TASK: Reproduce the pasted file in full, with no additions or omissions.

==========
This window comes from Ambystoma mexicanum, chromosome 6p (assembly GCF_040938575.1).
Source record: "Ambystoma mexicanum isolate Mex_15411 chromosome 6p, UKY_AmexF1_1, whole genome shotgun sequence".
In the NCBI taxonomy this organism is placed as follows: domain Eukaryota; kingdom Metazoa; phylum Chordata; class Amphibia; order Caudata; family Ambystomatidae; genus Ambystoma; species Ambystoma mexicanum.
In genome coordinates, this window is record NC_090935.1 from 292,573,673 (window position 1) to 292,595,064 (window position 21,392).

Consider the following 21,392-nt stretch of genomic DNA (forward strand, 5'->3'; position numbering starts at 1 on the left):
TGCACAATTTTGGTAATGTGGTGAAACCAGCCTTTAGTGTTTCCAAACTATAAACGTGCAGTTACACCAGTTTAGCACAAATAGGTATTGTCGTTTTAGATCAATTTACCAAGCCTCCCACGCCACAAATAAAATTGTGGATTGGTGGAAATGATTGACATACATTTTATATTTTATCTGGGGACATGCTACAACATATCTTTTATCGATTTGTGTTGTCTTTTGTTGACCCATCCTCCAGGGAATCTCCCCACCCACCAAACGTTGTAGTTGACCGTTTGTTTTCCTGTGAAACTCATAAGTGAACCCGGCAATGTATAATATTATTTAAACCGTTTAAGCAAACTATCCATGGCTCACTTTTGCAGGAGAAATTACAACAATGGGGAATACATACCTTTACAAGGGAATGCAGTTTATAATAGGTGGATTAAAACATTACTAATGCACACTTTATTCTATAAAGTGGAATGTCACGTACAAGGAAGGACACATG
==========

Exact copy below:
This window comes from Ambystoma mexicanum, chromosome 6p (assembly GCF_040938575.1).
Source record: "Ambystoma mexicanum isolate Mex_15411 chromosome 6p, UKY_AmexF1_1, whole genome shotgun sequence".
In the NCBI taxonomy this organism is placed as follows: domain Eukaryota; kingdom Metazoa; phylum Chordata; class Amphibia; order Caudata; family Ambystomatidae; genus Ambystoma; species Ambystoma mexicanum.
In genome coordinates, this window is record NC_090935.1 from 292,573,673 (window position 1) to 292,595,064 (window position 21,392).

Consider the following 21,392-nt stretch of genomic DNA (forward strand, 5'->3'; position numbering starts at 1 on the left):
TGCACAATTTTGGTAATGTGGTGAAACCAGCCTTTAGTGTTTCCAAACTATAAACGTGCAGTTACACCAGTTTAGCACAAATAGGTATTGTCGTTTTAGATCAATTTACCAAGCCTCCCACGCCACAAATAAAATTGTGGATTGGTGGAAATGATTGACATACATTTTATATTTTATCTGGGGACATGCTACAACATATCTTTTATCGATTTGTGTTGTCTTTTGTTGACCCATCCTCCAGGGAATCTCCCCACCCACCAAACGTTGTAGTTGACCGTTTGTTTTCCTGTGAAACTCATAAGTGAACCCGGCAATGTATAATATTATTTAAACCGTTTAAGCAAACTATCCATGGCTCACTTTTGCAGGAGAAATTACAACAATGGGGAATACATACCTTTACAAGGGAATGCAGTTTATAATAGGTGGATTAAAACATTACTAATGCACACTTTATTCTATAAAGTGGAATGTCACGTACAAGGAAGGACACATG